Today, Imagination Technologies announced its new top of the line mobile GPU and successor to the PowerVR GX6650, the PowerVR GT7900.
The new GPU comes with 2.6x more ALUs than the GX6650, which is 512 "cores" in total, combined in 16 Unified Shader Clusters. The GX6650 had only 192 ALUs and six clusters. This will give the GT7900 more than triple the performance of the GX6650.
Imagination expects the higher performance to be kept in check by the transition to the newer 14nm and 16nm FinFET process nodes later this year. Also, this new GPU is mainly targeted at inexpensive mini-consoles (such as Android TVs), which could afford extra cooling compared to a mobile phone or tablet.
The PowerVR GT7900 aims to bring "PC-class" gaming with powerful hardware and support for the OpenGL ES 3.1 graphics API and the Android Expansion Pack (geometry shaders, tessellation, ASTC LDR and HDR texture compression standards, and so on).
Imagination also added hardware virtualization inside the GT7900 GPU so it can support multiple operating systems without a drastic hit in performance. This feature could be especially useful for enterprise customers who want to keep personal environments separated from work environments, even on mobile devices. The feature can be found in Imagination's MIPS Warrior CPU, as well.
Even though most CPU or GPU designers these days focus on "burst" or "turbo" speeds that win popular mobile benchmarks, which run for only a few minutes, which isn't enough time to really heat up the device, Imagination seems to remain focused on sustained performance. Fortunately, when it comes to gaming, sustained performance is really all that matters. If a GPU or CPU can only run at its full advertised speed for 5-10 minutes, and then its performance drops by half in order to keep the device's internals from melting down, that doesn't provide a very good user experience.
A new feature that came with the Rogue architecture is PowerGearing. This is a saving mechanism that automatically shuts off parts of the GPU in power-constrained applications. In other words, the GPU's performance will only be activated as needed, rather than the whole GPU being fully activated at all times and consuming more power.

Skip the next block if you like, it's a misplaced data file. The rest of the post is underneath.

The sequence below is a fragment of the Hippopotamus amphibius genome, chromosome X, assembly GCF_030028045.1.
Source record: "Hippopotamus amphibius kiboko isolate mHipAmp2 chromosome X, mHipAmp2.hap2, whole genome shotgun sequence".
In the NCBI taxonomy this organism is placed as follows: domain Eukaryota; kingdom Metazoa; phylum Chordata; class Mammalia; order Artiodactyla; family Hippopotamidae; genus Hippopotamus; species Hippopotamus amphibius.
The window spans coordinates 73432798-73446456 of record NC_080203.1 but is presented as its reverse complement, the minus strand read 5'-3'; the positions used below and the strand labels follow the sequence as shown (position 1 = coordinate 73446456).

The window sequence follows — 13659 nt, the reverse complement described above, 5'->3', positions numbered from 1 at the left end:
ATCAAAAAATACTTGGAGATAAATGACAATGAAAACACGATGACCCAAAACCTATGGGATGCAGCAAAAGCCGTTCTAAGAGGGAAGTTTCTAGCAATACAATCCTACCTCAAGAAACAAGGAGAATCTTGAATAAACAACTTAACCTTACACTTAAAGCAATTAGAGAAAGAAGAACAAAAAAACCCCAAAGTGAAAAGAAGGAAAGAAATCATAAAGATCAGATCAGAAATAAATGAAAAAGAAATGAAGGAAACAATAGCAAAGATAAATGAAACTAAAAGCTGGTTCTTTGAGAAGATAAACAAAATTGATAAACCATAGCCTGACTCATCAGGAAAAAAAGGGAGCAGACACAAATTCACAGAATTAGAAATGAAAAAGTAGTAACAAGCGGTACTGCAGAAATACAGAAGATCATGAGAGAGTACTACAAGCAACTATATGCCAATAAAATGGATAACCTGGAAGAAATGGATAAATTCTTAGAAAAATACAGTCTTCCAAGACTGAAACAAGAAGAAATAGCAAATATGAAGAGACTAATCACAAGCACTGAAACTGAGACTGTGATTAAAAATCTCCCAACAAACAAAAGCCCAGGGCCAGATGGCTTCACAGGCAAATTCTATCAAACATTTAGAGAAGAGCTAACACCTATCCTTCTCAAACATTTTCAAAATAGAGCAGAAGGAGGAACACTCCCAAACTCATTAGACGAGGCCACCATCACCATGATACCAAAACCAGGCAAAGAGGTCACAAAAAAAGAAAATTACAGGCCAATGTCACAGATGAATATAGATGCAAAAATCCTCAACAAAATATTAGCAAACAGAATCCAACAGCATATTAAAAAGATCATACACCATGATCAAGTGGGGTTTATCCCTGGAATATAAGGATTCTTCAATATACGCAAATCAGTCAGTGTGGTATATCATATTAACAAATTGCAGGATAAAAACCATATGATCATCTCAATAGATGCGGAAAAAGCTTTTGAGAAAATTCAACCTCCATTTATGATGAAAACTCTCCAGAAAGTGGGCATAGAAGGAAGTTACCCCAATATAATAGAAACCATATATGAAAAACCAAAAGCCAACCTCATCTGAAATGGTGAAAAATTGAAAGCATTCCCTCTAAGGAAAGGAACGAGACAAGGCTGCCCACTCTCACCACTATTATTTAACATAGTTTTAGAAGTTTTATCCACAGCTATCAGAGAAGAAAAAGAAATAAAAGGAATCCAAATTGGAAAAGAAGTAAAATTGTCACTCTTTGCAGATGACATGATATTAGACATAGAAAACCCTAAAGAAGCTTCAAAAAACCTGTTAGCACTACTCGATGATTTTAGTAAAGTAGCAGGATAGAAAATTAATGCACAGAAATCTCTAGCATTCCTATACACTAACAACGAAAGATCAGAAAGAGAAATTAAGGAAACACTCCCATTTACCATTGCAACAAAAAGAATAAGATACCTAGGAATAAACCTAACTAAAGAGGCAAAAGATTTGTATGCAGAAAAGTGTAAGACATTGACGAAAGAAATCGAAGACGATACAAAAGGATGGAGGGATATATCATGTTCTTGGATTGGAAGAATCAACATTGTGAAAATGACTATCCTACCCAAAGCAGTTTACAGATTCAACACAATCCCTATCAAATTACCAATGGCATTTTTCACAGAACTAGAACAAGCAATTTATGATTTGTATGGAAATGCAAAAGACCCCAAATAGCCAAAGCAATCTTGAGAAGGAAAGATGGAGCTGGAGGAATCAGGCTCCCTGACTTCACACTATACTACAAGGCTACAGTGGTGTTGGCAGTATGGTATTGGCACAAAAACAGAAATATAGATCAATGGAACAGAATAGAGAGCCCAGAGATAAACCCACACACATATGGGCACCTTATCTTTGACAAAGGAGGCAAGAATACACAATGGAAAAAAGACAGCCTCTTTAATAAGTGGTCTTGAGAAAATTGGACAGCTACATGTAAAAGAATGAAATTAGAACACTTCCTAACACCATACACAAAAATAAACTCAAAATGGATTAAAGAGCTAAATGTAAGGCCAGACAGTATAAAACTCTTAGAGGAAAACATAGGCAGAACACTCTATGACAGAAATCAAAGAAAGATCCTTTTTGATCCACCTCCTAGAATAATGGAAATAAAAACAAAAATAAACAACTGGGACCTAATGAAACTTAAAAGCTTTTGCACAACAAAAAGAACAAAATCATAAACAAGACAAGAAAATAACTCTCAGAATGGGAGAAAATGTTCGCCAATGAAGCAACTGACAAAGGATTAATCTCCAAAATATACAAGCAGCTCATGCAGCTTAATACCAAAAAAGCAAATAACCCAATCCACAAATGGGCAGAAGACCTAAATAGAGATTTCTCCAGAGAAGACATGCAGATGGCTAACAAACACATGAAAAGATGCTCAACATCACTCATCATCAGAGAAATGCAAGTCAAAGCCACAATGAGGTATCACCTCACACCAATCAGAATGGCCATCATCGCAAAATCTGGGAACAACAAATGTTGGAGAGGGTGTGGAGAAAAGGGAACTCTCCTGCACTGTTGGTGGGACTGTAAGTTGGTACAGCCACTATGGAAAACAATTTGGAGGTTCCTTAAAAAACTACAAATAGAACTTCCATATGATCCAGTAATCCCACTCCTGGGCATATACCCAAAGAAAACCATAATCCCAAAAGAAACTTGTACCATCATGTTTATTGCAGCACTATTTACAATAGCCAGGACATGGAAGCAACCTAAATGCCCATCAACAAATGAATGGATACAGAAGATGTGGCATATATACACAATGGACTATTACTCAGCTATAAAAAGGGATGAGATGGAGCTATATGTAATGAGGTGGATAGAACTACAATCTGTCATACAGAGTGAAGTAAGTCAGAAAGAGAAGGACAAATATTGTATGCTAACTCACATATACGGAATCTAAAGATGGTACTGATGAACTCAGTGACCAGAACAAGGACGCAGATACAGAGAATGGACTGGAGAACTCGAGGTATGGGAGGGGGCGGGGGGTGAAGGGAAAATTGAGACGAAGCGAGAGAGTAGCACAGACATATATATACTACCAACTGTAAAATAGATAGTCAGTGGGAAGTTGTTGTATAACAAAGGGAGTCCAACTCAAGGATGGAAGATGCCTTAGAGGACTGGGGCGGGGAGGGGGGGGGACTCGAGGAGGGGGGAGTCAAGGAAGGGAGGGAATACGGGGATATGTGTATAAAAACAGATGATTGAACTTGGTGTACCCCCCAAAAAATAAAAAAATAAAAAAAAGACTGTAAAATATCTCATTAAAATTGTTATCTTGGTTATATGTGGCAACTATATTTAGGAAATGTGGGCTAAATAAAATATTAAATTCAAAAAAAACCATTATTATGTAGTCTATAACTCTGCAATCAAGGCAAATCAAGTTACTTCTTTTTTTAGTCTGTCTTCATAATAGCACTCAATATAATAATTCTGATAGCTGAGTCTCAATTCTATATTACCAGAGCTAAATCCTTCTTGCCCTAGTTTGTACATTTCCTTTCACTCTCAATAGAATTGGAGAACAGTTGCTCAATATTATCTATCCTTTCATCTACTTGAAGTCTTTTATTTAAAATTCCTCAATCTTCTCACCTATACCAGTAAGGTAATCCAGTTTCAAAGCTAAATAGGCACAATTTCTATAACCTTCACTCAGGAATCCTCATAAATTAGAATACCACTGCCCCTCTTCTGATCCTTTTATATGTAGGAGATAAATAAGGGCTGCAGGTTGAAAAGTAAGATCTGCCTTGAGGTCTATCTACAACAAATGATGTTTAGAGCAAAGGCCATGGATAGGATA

Just like Nvidia's Tegra X1, Imagination brings a bigger focus on the high-performance/low-power FP16 mode that can reach up to 1.6 TFLOPS. The GT7900 GPU can reach 800 GFLOPS in the FP32 mode.
All the new GPUs being announced right now will feature (true) 4k support, and the PowerVR GT7900 is not missing this feature either. In fact, the GT7900 is the second PowerVR generation to support 10-bit YUV color support, which is an essential part of the UHD/4k standard. Imagination's new GPU can also easily handle 4k video playback at a smooth 60 fps.
Imagination also offered a sneak peek at the Dwarf Hall console demo, which is to be fully unveiled at GDC this year. Some of the effects in the Dwarf Hall demo include:
1 million triangles per frame in some scenesDeferred shading with 128-bit physically-based G-bufferMany dynamic lightsMultiple specular probes treated as lightsSoft particlesLens flare effectsFull post-process pipeline with color correction, saturation, dynamic exposure and HDR tonemapping
System makers interested in building an affordable console with PC-class gaming and true 4k video playback support could buy the full SoC solution from Imagination, which includes:
a main dual-threaded processor quad-core I6400 MIPS CPU that's organized in two clusters and supports Android 5.0 Lollipopthe new PowerVR GT7900 GPU PowerVR Series5 video encode and decode processors (VPU)PowerVR V2500 camera processor (ISP)Hi-Fi audio microcontrolleran Ensigma radio processor which includes 2x2 MIMO 802.11ac Wi-Fi, Bluetooth 4.0 (and Bluetooth Smart/LE) and digital radio Ensigma security module other components as needed